in our contributors’ comments, it was communicated that the instructors were given a complex situation to manage with little or no recourse. Because of the “take anyone who can get financial aid” admissions process, the teacher is stuck with a classroom ranging from the reluctant/nothing-invested student to the highly-motivated/self-funded. By all accounts, this would be difficult to manage especially when the room needs to graduate a particular percentage in order to keep its license. So in most cases, the class gets bogged down.
As if this wasn’t enough, the admissions team sticks education again by taking 15%-30% of the revenues for to keep themselves happy while they pursue unethical and aggressive recruiting practices. In privately held for-profits, the business is routinely looking for 40%+ profit margins meaning that there is only 30%-45% of revenues left for the entire rest of the business – including fixed costs, salaries, etc. Bottom line, is that education routinely is told that there are little resources for what they want to do to enhance the teaching process.
Lastly, they lack any organizational power to influence change. When you have a VP of admissions bragging to the entire executive team that he brings in 100% of the revenue (thus, profit) and needs something to improve it, the business will trip over itself to feed the monster. that is how the budgets for admissions gets so bloated. for example, at american career college, the meals and entertainment budget (the day-to-day account, meetings/events had a different budget) could easily afford lunch for every admissions rep every day the school was open with room to spare.
so, the instructors do the best they can with what they have. now, it is true, they have chosen working for this type of organization so they are part of the machine. usually this is complicated by aggressive salaries to keep them where they are, something very compelling for a person trying to survive the current recession.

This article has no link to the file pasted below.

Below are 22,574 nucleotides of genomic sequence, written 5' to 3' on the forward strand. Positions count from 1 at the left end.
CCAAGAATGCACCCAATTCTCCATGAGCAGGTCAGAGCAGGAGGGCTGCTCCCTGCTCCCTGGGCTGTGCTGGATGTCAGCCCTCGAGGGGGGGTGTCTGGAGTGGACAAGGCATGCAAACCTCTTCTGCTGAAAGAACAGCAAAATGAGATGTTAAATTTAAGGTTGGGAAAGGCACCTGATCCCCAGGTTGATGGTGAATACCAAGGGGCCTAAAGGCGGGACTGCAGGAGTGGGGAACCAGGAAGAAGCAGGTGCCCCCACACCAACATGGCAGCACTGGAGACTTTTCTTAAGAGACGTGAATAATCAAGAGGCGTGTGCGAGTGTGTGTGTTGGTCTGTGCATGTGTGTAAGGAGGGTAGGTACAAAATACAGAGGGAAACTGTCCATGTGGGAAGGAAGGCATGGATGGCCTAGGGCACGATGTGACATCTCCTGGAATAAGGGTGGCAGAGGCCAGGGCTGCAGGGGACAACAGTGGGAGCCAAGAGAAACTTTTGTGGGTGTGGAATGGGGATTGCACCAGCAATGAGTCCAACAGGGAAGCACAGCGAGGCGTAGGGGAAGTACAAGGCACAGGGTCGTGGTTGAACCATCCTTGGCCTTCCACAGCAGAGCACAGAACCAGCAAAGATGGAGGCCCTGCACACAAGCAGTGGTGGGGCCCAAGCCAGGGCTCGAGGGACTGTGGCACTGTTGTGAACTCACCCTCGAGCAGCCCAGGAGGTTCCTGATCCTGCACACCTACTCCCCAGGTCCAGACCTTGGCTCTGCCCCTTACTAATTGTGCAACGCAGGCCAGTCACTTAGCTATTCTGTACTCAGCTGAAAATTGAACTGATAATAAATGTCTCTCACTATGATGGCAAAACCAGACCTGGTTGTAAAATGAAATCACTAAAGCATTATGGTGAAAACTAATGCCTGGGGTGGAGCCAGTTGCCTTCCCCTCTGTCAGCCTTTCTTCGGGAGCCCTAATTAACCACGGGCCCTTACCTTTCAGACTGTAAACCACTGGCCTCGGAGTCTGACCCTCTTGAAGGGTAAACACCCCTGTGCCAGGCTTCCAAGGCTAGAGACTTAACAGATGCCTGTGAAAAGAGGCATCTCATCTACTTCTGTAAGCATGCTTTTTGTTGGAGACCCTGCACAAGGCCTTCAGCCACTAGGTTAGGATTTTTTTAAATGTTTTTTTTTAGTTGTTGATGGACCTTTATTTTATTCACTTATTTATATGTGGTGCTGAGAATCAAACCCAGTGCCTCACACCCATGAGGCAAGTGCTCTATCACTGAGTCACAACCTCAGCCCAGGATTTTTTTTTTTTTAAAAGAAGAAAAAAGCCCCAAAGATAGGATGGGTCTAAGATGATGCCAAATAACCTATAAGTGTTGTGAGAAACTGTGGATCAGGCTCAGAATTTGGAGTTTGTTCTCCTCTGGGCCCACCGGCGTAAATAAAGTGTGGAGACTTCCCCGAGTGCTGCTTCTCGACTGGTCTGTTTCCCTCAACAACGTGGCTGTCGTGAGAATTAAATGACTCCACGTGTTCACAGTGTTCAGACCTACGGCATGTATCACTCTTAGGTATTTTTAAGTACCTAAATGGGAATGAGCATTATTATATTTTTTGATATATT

bottom line, while an admissions staff, especially the VP of admissions, have no excuses for the practices they have implemented, the culpability of the instructors is not clear. we should be sure that we do not paint everyone with same paintbrush we use for admissions/administration.
at this point in time, the US Senate HELP committee and the US Department of Education are considering various actions to try and better manage the enormous amount of funding that goes to student loans and grants. we would like to suggest better transparency for ALL institutions that collect these funds – including privately-held for-profit education institutions.
according to an article from Andy Kroll on Mother Jones, for-profit education institutions represent almost 25% of our education loans and grants while only educating only 10% of our students. this alone is not the reason for the scrutiny as a number of these institutions legitimately argue that they have lower admission standards to extend educational opportunities to those less fortunate and, thus, need more aid.
the problem is that we have no mechanism or leverage to ensure that they are actually educating this group. as Daniel Golden has demonstrated in a number of articles, including this one about recruiting the homeless, this argument leaves a huge loophole for profit seekers to simply admit anyone to collect our tax dollars and fill the pockets of its investors.